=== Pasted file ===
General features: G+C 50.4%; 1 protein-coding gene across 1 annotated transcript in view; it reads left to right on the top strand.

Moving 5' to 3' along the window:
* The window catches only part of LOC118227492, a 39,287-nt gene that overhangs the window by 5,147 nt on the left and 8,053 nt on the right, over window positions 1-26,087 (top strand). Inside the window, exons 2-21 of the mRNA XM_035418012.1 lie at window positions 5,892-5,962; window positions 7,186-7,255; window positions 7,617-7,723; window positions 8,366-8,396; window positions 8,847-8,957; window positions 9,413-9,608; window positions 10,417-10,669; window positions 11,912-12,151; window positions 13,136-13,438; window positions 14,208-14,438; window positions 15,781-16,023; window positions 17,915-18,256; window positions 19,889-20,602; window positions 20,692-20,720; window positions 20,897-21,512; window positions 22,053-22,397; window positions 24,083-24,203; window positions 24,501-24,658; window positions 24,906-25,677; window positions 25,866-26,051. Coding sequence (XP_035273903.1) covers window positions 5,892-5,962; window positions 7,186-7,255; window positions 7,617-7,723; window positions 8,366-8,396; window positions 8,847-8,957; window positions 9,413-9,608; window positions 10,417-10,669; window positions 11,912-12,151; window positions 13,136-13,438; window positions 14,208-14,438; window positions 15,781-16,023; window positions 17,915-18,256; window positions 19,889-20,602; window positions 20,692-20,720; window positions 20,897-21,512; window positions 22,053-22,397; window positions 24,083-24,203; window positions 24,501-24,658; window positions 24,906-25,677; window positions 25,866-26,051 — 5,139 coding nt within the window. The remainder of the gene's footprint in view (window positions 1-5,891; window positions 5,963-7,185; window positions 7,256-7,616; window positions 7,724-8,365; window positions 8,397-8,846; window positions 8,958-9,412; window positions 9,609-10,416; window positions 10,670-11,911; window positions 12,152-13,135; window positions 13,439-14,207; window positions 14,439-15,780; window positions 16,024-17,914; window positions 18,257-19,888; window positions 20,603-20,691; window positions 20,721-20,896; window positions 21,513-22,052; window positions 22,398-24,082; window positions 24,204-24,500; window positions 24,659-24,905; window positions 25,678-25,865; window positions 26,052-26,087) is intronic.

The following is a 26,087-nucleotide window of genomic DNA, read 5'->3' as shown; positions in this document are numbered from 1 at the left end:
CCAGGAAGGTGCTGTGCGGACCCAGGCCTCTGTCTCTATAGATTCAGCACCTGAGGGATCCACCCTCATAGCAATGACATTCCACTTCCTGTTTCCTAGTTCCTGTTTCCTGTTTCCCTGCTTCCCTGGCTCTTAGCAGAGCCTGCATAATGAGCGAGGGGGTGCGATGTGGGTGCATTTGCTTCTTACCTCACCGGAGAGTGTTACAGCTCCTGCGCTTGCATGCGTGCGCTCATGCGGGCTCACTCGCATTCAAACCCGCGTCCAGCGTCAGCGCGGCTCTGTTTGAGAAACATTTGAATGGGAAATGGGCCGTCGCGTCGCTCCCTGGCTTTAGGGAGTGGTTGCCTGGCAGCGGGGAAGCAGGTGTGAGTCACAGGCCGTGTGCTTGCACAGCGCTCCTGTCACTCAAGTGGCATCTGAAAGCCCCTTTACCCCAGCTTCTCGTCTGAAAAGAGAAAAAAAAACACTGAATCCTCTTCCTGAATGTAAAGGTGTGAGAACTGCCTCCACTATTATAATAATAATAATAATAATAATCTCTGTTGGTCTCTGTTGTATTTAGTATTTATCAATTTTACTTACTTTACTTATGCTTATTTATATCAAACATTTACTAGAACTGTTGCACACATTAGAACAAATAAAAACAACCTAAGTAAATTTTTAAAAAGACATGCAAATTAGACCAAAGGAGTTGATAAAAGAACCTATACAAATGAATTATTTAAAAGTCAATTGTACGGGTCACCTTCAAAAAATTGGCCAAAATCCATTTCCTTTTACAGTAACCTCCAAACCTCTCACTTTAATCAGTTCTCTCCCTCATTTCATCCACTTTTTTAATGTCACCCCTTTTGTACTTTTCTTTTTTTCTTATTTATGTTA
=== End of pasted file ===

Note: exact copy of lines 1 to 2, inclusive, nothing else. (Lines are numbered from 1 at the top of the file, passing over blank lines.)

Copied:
General features: G+C 50.4%; 1 protein-coding gene across 1 annotated transcript in view; it reads left to right on the top strand.

Moving 5' to 3' along the window: